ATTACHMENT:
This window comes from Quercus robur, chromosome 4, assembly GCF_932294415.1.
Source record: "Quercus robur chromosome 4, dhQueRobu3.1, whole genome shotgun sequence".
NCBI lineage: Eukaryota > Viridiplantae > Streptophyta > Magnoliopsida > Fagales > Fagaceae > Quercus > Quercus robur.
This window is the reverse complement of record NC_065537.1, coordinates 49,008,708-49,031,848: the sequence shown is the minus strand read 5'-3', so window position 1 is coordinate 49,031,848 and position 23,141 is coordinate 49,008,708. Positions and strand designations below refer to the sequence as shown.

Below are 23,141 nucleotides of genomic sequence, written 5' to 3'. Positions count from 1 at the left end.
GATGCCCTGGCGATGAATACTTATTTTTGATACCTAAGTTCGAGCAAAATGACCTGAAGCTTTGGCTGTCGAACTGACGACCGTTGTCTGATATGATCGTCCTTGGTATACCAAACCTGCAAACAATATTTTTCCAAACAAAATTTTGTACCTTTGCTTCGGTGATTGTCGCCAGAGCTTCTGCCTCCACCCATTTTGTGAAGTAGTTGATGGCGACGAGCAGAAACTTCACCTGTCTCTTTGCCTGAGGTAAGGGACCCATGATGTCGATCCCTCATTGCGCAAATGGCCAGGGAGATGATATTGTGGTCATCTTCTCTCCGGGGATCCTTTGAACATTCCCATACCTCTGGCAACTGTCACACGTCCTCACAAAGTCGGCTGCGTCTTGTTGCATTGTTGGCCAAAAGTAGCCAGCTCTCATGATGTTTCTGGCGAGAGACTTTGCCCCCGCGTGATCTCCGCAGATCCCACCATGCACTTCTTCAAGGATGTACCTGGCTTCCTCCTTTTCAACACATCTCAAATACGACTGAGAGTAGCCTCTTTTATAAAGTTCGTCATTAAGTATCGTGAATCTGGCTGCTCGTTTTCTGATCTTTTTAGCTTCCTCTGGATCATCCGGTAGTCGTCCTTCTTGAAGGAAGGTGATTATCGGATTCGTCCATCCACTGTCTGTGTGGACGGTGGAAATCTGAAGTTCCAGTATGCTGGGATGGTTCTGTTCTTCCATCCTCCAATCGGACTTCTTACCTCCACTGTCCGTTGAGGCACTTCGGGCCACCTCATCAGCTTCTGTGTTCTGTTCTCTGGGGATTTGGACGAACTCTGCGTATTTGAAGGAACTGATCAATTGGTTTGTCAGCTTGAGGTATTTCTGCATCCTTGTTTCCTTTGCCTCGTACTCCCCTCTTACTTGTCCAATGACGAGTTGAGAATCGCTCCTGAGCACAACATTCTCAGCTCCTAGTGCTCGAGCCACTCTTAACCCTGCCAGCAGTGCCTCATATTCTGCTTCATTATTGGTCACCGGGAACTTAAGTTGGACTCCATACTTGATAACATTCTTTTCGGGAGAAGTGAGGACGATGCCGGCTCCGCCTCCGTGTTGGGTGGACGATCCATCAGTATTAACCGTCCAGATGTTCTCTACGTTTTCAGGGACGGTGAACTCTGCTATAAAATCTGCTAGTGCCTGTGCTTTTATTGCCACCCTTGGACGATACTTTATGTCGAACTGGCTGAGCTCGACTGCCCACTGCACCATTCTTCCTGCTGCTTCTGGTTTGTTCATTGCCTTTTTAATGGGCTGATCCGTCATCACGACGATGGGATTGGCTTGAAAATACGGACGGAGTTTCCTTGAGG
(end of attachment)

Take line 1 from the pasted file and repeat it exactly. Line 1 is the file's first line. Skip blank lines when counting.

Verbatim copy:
This window comes from Quercus robur, chromosome 4, assembly GCF_932294415.1.